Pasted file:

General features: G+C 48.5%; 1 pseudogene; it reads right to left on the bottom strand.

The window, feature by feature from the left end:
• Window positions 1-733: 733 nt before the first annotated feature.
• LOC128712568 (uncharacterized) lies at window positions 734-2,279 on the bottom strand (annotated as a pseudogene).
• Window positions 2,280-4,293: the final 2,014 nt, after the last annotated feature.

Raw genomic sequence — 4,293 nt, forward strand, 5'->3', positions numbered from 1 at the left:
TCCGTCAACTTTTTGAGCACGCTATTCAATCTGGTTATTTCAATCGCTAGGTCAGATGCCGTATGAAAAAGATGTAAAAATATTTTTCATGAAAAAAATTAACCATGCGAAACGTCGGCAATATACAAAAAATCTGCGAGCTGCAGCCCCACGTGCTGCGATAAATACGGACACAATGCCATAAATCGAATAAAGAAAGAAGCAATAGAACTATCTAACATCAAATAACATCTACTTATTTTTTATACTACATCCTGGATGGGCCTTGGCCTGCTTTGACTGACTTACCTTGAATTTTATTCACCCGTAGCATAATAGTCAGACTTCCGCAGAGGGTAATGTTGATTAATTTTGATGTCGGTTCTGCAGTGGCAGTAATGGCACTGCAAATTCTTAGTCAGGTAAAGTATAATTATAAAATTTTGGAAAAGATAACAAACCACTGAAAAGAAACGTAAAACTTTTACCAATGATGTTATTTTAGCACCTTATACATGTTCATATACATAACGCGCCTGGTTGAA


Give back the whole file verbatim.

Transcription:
General features: G+C 48.5%; 1 pseudogene; it reads right to left on the bottom strand.

The window, feature by feature from the left end:
• Window positions 1-733: 733 nt before the first annotated feature.
• LOC128712568 (uncharacterized) lies at window positions 734-2,279 on the bottom strand (annotated as a pseudogene).
• Window positions 2,280-4,293: the final 2,014 nt, after the last annotated feature.

Raw genomic sequence — 4,293 nt, forward strand, 5'->3', positions numbered from 1 at the left:
TCCGTCAACTTTTTGAGCACGCTATTCAATCTGGTTATTTCAATCGCTAGGTCAGATGCCGTATGAAAAAGATGTAAAAATATTTTTCATGAAAAAAATTAACCATGCGAAACGTCGGCAATATACAAAAAATCTGCGAGCTGCAGCCCCACGTGCTGCGATAAATACGGACACAATGCCATAAATCGAATAAAGAAAGAAGCAATAGAACTATCTAACATCAAATAACATCTACTTATTTTTTATACTACATCCTGGATGGGCCTTGGCCTGCTTTGACTGACTTACCTTGAATTTTATTCACCCGTAGCATAATAGTCAGACTTCCGCAGAGGGTAATGTTGATTAATTTTGATGTCGGTTCTGCAGTGGCAGTAATGGCACTGCAAATTCTTAGTCAGGTAAAGTATAATTATAAAATTTTGGAAAAGATAACAAACCACTGAAAAGAAACGTAAAACTTTTACCAATGATGTTATTTTAGCACCTTATACATGTTCATATACATAACGCGCCTGGTTGAA